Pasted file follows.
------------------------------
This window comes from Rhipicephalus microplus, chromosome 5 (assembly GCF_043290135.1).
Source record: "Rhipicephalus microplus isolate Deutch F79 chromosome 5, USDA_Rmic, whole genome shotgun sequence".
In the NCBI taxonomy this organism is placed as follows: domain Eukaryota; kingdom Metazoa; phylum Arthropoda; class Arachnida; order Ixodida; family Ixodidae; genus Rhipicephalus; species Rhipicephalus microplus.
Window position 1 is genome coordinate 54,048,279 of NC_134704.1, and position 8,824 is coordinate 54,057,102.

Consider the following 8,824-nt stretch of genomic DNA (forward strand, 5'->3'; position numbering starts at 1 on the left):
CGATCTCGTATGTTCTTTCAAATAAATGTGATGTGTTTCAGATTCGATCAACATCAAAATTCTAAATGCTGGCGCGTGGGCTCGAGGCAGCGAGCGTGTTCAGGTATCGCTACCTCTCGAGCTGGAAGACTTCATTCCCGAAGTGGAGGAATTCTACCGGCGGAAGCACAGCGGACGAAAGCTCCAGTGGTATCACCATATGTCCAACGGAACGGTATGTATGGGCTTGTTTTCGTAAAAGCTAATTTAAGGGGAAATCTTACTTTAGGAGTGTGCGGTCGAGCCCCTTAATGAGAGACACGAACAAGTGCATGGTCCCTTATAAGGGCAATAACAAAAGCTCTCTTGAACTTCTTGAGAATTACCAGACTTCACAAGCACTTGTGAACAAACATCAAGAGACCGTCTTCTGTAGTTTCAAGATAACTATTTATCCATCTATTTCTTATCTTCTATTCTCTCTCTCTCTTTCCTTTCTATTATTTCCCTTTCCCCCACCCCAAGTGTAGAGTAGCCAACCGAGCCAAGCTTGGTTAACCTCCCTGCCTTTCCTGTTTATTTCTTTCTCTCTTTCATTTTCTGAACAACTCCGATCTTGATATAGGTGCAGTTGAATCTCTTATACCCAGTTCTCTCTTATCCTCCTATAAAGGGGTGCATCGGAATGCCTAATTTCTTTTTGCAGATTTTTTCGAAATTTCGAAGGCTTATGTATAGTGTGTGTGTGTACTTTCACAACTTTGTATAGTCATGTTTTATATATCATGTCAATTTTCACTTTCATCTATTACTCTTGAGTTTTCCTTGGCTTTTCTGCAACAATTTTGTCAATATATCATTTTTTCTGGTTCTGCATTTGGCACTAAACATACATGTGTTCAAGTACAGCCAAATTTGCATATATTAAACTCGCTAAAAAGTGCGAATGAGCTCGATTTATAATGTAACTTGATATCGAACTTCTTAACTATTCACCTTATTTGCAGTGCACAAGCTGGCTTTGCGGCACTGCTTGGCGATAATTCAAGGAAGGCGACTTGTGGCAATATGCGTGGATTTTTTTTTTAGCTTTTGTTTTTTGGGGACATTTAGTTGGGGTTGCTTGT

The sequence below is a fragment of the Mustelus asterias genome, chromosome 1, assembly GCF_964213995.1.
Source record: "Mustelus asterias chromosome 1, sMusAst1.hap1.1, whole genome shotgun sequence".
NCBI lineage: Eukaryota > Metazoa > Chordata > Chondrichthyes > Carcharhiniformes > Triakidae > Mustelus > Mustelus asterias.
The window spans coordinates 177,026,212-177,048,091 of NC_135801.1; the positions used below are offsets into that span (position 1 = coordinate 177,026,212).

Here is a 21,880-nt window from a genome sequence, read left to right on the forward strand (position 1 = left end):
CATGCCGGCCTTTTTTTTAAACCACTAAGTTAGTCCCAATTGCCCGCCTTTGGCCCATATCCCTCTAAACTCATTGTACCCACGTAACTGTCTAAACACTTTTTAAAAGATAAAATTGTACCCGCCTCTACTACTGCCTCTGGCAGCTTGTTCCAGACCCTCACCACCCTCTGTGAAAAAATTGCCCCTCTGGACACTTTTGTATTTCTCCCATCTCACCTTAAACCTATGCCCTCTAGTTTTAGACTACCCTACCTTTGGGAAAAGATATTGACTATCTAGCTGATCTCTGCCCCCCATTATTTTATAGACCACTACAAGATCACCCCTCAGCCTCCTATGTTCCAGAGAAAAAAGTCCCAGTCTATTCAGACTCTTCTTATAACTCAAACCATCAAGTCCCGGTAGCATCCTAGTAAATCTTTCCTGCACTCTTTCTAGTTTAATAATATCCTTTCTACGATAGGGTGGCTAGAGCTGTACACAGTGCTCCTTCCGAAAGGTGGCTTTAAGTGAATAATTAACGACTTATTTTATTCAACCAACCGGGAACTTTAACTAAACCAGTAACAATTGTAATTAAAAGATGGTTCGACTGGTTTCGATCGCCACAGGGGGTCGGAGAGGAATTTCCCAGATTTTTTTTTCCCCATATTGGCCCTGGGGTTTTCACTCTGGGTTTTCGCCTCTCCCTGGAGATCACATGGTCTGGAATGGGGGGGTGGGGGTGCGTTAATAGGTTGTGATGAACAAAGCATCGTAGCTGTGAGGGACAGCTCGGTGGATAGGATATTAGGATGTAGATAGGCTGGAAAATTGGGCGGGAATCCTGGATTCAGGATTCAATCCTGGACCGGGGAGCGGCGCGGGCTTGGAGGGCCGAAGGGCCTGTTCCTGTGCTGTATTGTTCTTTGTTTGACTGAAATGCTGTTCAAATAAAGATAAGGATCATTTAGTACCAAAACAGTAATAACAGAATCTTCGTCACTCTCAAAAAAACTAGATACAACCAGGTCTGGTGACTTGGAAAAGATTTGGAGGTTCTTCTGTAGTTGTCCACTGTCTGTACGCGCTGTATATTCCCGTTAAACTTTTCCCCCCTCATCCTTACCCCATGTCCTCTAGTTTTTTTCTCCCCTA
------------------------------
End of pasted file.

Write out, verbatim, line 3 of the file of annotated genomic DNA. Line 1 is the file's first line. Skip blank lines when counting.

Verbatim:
In the NCBI taxonomy this organism is placed as follows: domain Eukaryota; kingdom Metazoa; phylum Arthropoda; class Arachnida; order Ixodida; family Ixodidae; genus Rhipicephalus; species Rhipicephalus microplus.